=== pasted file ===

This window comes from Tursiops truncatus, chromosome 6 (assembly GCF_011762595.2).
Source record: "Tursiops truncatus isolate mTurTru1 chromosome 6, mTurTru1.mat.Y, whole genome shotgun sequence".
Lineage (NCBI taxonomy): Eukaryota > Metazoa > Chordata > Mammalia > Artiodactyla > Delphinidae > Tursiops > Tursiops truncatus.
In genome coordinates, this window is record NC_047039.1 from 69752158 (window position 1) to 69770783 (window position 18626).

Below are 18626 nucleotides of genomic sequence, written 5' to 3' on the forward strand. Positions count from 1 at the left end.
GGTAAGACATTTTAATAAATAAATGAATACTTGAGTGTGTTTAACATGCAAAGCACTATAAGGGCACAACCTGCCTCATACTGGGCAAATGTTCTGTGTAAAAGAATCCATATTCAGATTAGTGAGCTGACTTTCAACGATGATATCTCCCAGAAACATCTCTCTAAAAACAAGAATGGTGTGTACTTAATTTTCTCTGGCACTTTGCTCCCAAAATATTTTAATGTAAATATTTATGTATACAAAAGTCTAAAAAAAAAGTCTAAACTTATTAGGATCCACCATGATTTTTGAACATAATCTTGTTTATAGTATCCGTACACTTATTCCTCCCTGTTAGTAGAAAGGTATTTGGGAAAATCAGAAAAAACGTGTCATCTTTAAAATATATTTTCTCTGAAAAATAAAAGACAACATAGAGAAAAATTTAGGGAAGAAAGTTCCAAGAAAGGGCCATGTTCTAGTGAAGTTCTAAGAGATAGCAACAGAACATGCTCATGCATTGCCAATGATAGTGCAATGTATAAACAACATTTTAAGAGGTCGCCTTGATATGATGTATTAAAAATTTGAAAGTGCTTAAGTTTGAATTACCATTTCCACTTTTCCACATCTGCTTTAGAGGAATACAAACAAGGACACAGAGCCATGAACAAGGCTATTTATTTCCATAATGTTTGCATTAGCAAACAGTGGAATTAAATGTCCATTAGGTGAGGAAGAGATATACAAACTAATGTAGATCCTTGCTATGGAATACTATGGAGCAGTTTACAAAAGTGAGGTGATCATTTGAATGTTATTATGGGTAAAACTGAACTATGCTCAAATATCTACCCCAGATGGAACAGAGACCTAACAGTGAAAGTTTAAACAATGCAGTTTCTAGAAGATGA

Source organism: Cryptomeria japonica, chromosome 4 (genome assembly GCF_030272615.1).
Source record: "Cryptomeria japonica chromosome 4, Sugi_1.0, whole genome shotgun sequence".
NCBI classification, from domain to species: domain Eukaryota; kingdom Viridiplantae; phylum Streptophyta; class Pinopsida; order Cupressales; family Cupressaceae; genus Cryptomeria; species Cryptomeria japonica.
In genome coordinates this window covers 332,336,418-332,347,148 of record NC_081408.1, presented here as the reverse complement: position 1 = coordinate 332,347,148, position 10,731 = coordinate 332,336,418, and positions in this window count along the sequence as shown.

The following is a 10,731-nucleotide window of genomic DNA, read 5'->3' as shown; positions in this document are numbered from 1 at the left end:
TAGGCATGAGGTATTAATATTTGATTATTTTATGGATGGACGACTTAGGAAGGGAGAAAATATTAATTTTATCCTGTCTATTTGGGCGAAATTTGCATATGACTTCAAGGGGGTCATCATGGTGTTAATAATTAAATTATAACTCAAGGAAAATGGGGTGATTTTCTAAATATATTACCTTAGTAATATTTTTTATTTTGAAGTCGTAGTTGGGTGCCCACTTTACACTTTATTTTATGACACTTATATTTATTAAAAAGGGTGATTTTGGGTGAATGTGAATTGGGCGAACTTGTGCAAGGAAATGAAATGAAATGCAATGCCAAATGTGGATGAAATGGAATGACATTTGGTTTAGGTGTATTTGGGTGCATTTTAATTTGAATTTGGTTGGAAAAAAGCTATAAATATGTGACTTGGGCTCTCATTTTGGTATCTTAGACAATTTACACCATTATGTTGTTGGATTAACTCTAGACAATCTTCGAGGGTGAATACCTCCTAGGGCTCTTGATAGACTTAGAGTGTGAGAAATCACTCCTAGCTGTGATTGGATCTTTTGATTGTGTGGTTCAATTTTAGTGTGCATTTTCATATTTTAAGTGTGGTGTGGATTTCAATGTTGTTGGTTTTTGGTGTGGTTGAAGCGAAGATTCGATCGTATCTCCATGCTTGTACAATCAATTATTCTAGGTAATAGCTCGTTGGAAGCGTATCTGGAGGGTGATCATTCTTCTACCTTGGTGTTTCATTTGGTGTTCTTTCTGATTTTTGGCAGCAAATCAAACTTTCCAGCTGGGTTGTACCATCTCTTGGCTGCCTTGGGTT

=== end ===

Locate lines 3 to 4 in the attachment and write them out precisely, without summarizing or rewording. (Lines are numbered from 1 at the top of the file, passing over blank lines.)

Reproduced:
Lineage (NCBI taxonomy): Eukaryota > Metazoa > Chordata > Mammalia > Artiodactyla > Delphinidae > Tursiops > Tursiops truncatus.
In genome coordinates, this window is record NC_047039.1 from 69752158 (window position 1) to 69770783 (window position 18626).